By Camilo Smith
By Craig Malisow
By Jeff Balke
By Angelica Leicht
By Jeff Balke
By Sean Pendergast
By Sean Pendergast
By Jeff Balke
Dolores Dean lives in a small house made of pressboard with a rusted metal roof. When it rains, she puts out buckets to collect water from the ceiling. The woman, in her late fifties, gets by on a fixed income with her disabled, diabetic husband and six-year-old grandchild.
"Life can be hard here, but it is the only way we know how to live," Dean says. "We try to make the most out of it and just go on day by day."
Others in her southern Montgomery County community of Tamina fare no better, despite its prime location just a mile or so across the railroad tracks and Interstate 45 from the affluent Woodlands.
While that planned residential community is awash in designer lakes and automatic sprinklers chattering across lawns and golf courses, most of Tamina lacks running water and standard plumbing. Dean has no tap water or sewer service.
There is no trash service, no public works inspection. An absence of street lights makes it easier for residents to view the distant illuminated Woodlands Christmas decorations than to see a neighbor's dog across the street. The only visitors are do-gooders delivering yule gifts and food.
Spread throughout Dean's neighborhood are feeble shacks with failing walls and aging mobile homes slumping slowly into U shapes atop their gray bricks. Dark streams of human feces flow in yards and underneath abandoned automobiles that house mosquitoes and strong odors.
Resembling many of the Hispanic colonias, Tamina sits inside a perimeter of muddy lanes and illegal dump sites holding debris from the explosion of construction going on around it.
In the afternoon Dean watches shoeless children play in streets named after former slaves, the first settlers of this old community founded just after the Civil War. Like those before them, most residents still use wells or haul bottled water into their homes. There are some septic tanks, but many are overflowing.
"It's like we're locked in time," says longtime resident Ranson Grimes. "The rest of the county boomed with development, and we stayed under. It's like we were forgotten because don't nobody know we're back here."
Just like their predecessors, the 1,000 or so residents of Tamina are survivors of the tough conditions. But perhaps the cruelest twist for them was the promise that progress would finally come to the community.
Montgomery County officials told them last year that a five-year federal grant would be used to link them at last with the modern-day wonders of running water and sewage disposal.
Now county officials are nearing a vote next month to kill that project. They say federal funds would fall short of financing the improvements. And besides, the county concluded, the houses are too old and the community squalor too great to bother with such services. County commissioners gave Tamina a temporary delay to try to prove the plans are feasible.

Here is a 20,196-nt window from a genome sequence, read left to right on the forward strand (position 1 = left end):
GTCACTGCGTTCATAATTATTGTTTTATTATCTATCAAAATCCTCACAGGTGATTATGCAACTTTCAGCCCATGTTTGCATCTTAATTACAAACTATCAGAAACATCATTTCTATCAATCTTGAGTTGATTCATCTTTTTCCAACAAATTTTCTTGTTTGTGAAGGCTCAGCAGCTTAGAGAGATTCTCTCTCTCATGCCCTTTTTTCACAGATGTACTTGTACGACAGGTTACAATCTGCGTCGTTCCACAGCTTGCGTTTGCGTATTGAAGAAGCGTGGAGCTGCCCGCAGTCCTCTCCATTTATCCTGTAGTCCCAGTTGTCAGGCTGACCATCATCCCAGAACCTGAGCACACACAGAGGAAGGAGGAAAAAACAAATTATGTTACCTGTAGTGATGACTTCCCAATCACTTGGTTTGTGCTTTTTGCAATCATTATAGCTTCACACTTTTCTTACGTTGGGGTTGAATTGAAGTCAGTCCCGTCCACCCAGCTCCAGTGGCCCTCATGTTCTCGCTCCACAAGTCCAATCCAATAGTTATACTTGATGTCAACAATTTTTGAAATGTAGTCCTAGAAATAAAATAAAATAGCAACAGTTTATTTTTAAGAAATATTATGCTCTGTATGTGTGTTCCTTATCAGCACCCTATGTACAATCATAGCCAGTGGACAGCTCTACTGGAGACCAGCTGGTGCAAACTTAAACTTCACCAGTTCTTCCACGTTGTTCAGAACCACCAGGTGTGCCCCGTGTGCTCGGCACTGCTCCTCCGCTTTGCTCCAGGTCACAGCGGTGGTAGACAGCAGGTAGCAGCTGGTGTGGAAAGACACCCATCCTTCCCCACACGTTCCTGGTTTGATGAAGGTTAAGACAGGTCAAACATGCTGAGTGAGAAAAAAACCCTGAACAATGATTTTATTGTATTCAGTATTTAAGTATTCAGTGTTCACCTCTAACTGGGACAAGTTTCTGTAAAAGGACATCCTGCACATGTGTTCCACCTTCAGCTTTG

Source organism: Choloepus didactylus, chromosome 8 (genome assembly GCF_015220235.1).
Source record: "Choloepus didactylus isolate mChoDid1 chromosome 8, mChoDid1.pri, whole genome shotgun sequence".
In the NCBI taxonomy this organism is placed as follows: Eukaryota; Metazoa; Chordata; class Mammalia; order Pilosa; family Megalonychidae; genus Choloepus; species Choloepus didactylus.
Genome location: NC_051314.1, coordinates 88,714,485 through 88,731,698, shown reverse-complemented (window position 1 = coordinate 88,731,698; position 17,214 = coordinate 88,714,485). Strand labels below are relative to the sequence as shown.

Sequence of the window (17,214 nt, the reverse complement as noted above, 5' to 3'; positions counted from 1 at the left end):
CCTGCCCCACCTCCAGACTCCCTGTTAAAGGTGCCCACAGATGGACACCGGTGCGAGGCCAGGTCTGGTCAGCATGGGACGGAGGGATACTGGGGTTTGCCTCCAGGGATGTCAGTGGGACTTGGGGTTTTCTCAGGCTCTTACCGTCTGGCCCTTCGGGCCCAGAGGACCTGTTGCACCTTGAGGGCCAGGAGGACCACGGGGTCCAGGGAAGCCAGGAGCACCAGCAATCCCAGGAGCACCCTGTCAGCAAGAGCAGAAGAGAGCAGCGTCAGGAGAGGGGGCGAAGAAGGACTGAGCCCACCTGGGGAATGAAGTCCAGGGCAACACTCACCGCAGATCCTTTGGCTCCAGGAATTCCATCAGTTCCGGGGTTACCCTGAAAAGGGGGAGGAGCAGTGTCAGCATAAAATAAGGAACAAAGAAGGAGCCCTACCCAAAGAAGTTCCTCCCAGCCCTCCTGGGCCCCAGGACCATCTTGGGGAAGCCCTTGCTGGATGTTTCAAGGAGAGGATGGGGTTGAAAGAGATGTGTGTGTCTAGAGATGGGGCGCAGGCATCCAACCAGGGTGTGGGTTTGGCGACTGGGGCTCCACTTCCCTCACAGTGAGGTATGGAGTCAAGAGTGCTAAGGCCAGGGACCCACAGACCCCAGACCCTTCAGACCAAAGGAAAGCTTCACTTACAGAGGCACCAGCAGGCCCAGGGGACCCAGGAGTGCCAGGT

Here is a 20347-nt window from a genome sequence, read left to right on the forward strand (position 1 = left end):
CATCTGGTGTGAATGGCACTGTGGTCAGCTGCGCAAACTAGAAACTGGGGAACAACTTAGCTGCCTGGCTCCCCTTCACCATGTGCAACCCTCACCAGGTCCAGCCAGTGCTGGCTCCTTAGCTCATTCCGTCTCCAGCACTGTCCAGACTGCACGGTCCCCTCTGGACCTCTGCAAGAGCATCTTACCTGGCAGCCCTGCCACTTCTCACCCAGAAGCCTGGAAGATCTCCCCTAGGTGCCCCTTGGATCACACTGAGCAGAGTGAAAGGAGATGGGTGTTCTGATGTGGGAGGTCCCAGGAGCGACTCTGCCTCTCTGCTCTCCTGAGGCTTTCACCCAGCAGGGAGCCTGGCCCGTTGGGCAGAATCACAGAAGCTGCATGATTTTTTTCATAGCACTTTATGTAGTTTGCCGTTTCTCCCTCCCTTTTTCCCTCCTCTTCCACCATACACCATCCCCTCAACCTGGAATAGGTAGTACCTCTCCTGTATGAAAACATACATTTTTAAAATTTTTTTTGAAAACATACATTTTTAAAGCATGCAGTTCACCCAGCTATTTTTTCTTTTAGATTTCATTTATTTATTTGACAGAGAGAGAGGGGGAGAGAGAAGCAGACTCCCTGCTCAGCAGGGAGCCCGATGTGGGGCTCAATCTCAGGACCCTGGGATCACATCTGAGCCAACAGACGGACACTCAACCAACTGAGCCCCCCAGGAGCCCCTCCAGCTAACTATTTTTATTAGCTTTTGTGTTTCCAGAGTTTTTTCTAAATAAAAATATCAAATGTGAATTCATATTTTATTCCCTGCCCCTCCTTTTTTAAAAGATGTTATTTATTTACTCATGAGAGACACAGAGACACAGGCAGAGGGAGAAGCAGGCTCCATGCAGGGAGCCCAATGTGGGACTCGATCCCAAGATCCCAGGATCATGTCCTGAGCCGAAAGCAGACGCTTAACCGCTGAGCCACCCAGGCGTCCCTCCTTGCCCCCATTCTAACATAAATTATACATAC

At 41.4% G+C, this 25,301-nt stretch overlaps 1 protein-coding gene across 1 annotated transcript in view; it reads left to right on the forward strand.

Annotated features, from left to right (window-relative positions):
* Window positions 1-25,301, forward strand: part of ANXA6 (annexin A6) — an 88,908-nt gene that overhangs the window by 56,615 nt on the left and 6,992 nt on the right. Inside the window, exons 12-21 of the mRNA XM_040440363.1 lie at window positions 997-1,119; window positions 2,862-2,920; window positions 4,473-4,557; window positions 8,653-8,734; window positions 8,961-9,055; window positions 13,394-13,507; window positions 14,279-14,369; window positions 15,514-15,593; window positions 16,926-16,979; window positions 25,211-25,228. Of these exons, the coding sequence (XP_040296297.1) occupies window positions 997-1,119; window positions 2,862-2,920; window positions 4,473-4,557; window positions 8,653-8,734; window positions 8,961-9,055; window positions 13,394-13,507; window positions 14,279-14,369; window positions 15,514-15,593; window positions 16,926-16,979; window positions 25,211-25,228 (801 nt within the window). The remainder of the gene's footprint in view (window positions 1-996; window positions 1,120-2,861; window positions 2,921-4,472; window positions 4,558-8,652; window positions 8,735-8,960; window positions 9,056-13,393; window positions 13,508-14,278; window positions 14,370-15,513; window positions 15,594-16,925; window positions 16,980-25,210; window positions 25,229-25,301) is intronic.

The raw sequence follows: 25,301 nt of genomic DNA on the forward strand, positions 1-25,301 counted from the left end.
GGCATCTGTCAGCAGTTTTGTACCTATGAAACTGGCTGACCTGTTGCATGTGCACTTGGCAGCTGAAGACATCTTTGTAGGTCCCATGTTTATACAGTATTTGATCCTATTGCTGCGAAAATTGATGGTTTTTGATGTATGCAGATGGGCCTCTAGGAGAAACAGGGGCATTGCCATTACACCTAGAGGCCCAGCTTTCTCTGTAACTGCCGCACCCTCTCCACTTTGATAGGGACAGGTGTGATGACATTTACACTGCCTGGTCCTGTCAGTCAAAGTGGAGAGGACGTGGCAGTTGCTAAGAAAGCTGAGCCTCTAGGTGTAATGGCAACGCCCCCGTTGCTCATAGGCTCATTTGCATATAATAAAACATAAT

"I am so ashamed of my house," says resident Reaney Davis, 56. "It ain't got no water, it ain't got no electricity, and it ain't got no plumbing. It gets me so depressed sitting up in there alone, but what can I do?"
For a place without basic city services, Tamina began as a tribute to municipal might. History buffs trace its name to the one bestowed on it in 1871 by founder James Berry. He named it Tammany, as in New York's Tammany Hall political machine.
Within a few years the spelling had been distorted to Tamina. The post office closed 91 years ago, and the last school was boarded up 50 years later.
Concerns about living conditions have been around about that long, which made the community and its outside supporters that much more surprised when, they said, Montgomery County last year pledged $250,000 in federal funds annually for five years for a water and sewage treatment plant project.
County Judge Alan Sadler even promised Tamina residents that they "wouldn't be left out."
However, a controversial county memorandum made all that seem unlikely earlier this year. County community development director Nancy Mikeska wrote county commissioners that the Community Development Block Grant for Tamina should be discontinued. Mikeska's memo advised officials that the five-year plan to build a plant had "a wide range of complications," including unauthorized dumping sites in the area, delinquent property tax payers and a $4.8 million estimated cost.
"After looking at the situation and the funds we had available, it was clear that this thing could not go on as planned," Mikeska says.
Mikeska applauded the efforts by Tamina activists and their allies to secure the project, saying "everyone wants people in Tamina to have sewer services, even me." She blames the problems on "misinformation put out by the media."
"This thing was never about building a water or sewer plant. It never was," says Mikeska. She apparently forgot that she herself titled her memo "Tamina Water Treatment Plant Project." Her memo refers four times to a "waste water treatment facility."
"We never said there would be a plant built out there," Mikeska insists. "It cost too much."
When reminded that she referred to a plant in her memo, Mikeska pauses for a moment. "Well, that's what it ballooned into because of rumors," she says. The project, Mikeska says, "was only about getting water and sewer pipes replaced."